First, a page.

HCV is both hepatotrophic and lymphotropic, but does not appear to be a cytopathic virus (Lauer & Walker, 2001; Pawlotsky, 2004; Poynard et al., 2003). Even though the exact mechanism(s) through which HCV causes disease is unknown, most of its consequences appear to be immunologically mediated (Heydtmann, Shields, McCaughan, & Adamas, 2001; Poynard et al., 2003). Studies suggest that the host's immunologic response to HCV is an alteration in CD4+ and CD8+ T-cell responses and B-cell stimulation with proliferation, clonal expansion, and excessive production of autoantibodies (Dammacco, Sansonno, Piccoli, Tucci, & Racanelli, 2001; Pawlotsky, 2004). These changes are self-preserving, as they allow the virus to go unchecked and multiply freely. In addition, many of the cutaneous and extracutaneous complications of HCV can be attributed to these immunologic modifications.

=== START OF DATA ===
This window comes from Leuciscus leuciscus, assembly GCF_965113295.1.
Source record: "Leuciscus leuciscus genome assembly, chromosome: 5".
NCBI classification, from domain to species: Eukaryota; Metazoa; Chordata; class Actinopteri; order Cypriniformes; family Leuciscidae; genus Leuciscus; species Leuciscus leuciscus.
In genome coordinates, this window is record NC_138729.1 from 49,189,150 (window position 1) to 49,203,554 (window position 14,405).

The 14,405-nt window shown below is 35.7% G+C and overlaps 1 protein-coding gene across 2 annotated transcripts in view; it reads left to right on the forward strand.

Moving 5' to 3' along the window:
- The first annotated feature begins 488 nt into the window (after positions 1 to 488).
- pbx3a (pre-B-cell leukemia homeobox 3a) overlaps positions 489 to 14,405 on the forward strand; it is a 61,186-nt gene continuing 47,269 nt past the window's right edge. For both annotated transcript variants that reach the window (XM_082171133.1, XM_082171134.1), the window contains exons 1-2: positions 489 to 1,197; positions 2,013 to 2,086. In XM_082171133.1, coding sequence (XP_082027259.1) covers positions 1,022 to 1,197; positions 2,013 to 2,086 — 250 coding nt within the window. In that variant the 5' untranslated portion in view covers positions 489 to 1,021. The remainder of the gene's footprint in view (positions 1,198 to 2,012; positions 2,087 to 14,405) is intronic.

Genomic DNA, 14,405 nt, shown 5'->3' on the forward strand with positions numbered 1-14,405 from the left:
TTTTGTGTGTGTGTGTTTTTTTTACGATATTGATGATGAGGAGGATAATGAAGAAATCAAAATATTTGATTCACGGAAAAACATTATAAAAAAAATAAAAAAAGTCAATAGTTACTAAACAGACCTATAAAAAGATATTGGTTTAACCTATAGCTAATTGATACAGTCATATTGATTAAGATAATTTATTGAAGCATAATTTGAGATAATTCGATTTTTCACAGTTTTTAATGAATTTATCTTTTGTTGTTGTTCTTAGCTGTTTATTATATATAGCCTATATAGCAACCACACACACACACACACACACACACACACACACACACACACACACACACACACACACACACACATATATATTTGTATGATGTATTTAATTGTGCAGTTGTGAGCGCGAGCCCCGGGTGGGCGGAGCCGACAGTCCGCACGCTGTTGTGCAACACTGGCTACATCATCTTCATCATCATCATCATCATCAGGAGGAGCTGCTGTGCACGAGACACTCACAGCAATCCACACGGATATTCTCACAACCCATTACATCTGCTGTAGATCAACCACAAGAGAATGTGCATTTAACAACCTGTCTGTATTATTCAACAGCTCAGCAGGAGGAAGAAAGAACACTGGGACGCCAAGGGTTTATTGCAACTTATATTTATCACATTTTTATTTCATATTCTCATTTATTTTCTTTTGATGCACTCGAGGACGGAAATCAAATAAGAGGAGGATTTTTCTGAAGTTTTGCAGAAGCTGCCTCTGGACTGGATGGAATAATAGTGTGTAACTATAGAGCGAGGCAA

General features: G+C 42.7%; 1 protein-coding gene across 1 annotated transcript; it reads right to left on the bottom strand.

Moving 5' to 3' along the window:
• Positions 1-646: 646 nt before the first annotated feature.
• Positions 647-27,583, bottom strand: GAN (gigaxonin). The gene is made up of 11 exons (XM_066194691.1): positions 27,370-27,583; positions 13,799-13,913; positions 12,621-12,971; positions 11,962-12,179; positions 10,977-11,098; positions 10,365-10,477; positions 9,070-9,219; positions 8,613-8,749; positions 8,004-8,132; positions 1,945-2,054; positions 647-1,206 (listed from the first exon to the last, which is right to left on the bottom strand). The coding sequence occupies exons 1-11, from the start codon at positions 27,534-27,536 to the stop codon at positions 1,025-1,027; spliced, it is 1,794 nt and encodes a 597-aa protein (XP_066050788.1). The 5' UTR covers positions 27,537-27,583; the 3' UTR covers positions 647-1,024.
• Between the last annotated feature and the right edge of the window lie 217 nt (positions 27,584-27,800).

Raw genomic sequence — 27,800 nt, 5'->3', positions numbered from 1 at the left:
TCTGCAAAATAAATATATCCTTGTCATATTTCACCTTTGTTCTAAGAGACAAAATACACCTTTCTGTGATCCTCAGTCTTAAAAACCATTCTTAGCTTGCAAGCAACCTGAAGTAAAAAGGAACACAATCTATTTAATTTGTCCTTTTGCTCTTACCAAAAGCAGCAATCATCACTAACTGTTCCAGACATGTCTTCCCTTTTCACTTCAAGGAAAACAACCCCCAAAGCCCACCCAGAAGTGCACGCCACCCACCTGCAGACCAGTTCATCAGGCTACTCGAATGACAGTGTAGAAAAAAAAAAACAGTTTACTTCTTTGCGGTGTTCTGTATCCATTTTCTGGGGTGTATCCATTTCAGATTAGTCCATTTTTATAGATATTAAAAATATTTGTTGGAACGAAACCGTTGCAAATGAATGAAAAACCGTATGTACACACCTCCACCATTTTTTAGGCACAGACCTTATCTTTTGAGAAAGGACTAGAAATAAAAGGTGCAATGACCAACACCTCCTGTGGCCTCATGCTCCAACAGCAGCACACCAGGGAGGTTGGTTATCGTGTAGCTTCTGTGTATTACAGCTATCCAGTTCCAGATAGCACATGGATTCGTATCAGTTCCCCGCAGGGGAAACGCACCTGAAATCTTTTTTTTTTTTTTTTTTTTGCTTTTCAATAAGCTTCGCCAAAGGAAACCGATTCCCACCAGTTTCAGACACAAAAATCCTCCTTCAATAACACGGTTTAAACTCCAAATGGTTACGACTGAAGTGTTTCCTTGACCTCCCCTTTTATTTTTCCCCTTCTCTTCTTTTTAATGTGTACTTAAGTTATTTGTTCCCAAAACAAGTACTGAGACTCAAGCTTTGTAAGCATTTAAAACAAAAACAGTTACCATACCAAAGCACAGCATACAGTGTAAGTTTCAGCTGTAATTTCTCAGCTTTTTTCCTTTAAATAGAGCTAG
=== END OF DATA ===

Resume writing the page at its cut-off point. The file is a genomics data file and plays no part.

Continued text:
Dermatology Nursing. 2006;18(5):425-430. © 2006 Jannetti Publications, Inc.
Cite this: Overview of Hepatitis C and Skin - Medscape - Oct 01, 2006.